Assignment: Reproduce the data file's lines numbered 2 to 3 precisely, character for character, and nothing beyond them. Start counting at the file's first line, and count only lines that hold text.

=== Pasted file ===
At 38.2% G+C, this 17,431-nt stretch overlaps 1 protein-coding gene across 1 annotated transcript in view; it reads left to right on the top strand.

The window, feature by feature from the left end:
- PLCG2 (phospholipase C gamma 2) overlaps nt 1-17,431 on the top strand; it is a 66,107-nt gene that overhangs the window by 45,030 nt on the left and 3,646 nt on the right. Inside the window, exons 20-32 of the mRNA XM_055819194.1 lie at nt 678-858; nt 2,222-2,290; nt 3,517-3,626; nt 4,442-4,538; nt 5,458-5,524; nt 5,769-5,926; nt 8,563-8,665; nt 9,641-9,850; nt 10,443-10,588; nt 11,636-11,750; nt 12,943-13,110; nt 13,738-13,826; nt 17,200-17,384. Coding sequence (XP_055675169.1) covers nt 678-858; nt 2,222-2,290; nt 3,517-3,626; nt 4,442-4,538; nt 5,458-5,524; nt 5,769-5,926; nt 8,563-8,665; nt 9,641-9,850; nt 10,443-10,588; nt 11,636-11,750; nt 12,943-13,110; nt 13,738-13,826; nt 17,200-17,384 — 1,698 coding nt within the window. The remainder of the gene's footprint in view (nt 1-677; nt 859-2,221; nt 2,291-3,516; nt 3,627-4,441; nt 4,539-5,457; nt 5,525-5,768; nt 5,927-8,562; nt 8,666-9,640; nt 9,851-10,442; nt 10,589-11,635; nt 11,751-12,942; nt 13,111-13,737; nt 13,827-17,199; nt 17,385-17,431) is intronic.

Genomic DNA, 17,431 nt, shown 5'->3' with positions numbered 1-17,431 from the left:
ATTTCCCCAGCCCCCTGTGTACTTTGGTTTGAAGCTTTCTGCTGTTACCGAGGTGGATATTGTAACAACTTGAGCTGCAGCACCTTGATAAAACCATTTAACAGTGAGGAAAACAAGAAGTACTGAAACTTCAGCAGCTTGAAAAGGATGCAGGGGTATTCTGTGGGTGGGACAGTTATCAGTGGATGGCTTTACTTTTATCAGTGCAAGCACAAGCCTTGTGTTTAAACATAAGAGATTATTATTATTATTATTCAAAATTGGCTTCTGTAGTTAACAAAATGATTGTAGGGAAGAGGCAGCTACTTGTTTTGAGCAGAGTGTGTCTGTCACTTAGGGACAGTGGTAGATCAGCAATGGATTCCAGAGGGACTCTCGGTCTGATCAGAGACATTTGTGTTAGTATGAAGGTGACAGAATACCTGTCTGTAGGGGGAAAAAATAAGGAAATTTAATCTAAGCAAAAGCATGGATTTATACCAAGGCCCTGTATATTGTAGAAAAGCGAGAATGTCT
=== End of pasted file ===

The window, feature by feature from the left end:
- PLCG2 (phospholipase C gamma 2) overlaps nt 1-17,431 on the top strand; it is a 66,107-nt gene that overhangs the window by 45,030 nt on the left and 3,646 nt on the right. Inside the window, exons 20-32 of the mRNA XM_055819194.1 lie at nt 678-858; nt 2,222-2,290; nt 3,517-3,626; nt 4,442-4,538; nt 5,458-5,524; nt 5,769-5,926; nt 8,563-8,665; nt 9,641-9,850; nt 10,443-10,588; nt 11,636-11,750; nt 12,943-13,110; nt 13,738-13,826; nt 17,200-17,384. Coding sequence (XP_055675169.1) covers nt 678-858; nt 2,222-2,290; nt 3,517-3,626; nt 4,442-4,538; nt 5,458-5,524; nt 5,769-5,926; nt 8,563-8,665; nt 9,641-9,850; nt 10,443-10,588; nt 11,636-11,750; nt 12,943-13,110; nt 13,738-13,826; nt 17,200-17,384 — 1,698 coding nt within the window. The remainder of the gene's footprint in view (nt 1-677; nt 859-2,221; nt 2,291-3,516; nt 3,627-4,441; nt 4,539-5,457; nt 5,525-5,768; nt 5,927-8,562; nt 8,666-9,640; nt 9,851-10,442; nt 10,589-11,635; nt 11,751-12,942; nt 13,111-13,737; nt 13,827-17,199; nt 17,385-17,431) is intronic.